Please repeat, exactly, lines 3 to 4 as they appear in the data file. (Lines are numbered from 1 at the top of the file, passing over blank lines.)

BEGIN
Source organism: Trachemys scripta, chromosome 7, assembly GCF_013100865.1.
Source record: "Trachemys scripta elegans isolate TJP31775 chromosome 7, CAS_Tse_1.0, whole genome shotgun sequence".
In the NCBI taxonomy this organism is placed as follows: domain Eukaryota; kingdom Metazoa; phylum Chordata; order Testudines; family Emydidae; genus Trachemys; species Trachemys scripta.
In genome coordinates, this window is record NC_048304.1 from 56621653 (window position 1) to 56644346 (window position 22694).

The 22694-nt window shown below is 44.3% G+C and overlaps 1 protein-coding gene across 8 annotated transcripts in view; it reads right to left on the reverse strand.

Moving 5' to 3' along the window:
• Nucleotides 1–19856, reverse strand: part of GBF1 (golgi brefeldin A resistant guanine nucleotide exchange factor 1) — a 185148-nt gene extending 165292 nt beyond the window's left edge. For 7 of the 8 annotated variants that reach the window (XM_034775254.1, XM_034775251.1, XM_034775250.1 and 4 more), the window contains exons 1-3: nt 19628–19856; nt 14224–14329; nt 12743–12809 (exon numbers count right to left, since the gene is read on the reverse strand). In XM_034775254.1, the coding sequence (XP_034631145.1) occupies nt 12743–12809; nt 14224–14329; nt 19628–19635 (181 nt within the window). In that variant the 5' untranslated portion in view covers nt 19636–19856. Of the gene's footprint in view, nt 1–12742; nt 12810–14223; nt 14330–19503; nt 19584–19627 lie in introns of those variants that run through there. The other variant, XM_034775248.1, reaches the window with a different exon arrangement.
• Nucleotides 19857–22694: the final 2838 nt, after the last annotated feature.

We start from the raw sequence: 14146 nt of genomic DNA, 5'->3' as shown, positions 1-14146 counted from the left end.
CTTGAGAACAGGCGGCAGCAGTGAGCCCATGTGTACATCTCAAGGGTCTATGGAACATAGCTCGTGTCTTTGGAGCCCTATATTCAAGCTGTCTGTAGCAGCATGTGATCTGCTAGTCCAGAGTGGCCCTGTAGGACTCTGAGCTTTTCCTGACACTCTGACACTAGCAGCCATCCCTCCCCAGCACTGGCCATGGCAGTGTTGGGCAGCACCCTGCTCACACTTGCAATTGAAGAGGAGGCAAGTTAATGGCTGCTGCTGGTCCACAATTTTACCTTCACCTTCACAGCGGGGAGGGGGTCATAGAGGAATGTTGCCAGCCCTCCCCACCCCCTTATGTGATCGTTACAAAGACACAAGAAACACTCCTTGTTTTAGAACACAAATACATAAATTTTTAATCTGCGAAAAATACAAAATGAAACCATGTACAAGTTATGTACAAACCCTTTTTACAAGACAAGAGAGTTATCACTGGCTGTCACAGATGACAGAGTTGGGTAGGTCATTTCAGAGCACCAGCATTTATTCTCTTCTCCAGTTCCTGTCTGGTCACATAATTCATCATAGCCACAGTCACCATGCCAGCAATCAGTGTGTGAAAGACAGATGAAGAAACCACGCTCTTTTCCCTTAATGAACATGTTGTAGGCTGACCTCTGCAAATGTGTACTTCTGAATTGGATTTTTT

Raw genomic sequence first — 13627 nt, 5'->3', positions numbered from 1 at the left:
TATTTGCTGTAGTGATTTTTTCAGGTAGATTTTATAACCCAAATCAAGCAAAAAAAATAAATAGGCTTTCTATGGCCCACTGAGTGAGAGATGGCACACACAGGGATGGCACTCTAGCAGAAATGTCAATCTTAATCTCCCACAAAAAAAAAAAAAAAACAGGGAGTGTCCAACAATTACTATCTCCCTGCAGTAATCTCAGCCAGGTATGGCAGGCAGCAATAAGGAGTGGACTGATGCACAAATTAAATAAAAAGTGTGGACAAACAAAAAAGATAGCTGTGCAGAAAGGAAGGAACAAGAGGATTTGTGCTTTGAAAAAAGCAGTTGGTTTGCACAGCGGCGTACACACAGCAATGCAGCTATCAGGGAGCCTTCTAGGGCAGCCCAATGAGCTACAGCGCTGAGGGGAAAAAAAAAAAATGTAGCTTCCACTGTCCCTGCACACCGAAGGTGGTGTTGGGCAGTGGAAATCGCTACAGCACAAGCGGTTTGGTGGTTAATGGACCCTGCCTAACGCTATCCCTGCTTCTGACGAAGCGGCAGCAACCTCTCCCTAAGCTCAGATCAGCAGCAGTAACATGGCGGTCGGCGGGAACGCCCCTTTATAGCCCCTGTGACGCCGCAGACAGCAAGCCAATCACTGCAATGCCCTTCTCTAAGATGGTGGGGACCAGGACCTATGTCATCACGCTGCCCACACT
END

In the NCBI taxonomy this organism is placed as follows: domain Eukaryota; kingdom Metazoa; phylum Chordata; order Testudines; family Emydidae; genus Trachemys; species Trachemys scripta.
In genome coordinates, this window is record NC_048304.1 from 56621653 (window position 1) to 56644346 (window position 22694).